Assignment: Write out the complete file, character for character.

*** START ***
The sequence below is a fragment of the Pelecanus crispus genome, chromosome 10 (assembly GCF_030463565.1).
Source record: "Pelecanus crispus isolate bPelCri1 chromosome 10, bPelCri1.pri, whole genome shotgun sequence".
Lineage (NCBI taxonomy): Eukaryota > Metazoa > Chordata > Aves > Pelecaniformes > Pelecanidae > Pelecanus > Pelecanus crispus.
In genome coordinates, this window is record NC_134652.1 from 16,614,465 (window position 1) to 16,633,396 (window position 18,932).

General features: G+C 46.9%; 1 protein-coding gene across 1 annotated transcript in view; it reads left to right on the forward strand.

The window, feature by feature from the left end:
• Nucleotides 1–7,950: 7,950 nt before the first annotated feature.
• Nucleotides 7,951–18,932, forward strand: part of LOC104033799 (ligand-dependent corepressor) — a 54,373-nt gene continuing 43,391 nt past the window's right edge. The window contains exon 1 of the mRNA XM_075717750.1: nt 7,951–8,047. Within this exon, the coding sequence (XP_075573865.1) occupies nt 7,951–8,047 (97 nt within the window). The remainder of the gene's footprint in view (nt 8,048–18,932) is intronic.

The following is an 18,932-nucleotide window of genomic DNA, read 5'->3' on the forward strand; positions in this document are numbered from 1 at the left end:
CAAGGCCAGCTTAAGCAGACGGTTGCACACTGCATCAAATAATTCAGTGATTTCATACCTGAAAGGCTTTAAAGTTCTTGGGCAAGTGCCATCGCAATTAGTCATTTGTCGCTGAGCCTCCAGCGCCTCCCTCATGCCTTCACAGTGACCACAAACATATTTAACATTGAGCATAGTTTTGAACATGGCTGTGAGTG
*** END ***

The sequence below is a fragment of the Pelecanus crispus genome, chromosome 10 (assembly GCF_030463565.1).
Source record: "Pelecanus crispus isolate bPelCri1 chromosome 10, bPelCri1.pri, whole genome shotgun sequence".
Lineage (NCBI taxonomy): Eukaryota > Metazoa > Chordata > Aves > Pelecaniformes > Pelecanidae > Pelecanus > Pelecanus crispus.
In genome coordinates, this window is record NC_134652.1 from 16,614,465 (window position 1) to 16,633,396 (window position 18,932).

General features: G+C 46.9%; 1 protein-coding gene across 1 annotated transcript in view; it reads left to right on the forward strand.

The window, feature by feature from the left end:
• Nucleotides 1–7,950: 7,950 nt before the first annotated feature.
• Nucleotides 7,951–18,932, forward strand: part of LOC104033799 (ligand-dependent corepressor) — a 54,373-nt gene continuing 43,391 nt past the window's right edge. The window contains exon 1 of the mRNA XM_075717750.1: nt 7,951–8,047. Within this exon, the coding sequence (XP_075573865.1) occupies nt 7,951–8,047 (97 nt within the window). The remainder of the gene's footprint in view (nt 8,048–18,932) is intronic.

The following is an 18,932-nucleotide window of genomic DNA, read 5'->3' on the forward strand; positions in this document are numbered from 1 at the left end:
CAAGGCCAGCTTAAGCAGACGGTTGCACACTGCATCAAATAATTCAGTGATTTCATACCTGAAAGGCTTTAAAGTTCTTGGGCAAGTGCCATCGCAATTAGTCATTTGTCGCTGAGCCTCCAGCGCCTCCCTCATGCCTTCACAGTGACCACAAACATATTTAACATTGAGCATAGTTTTGAACATGGCTGTGAGTG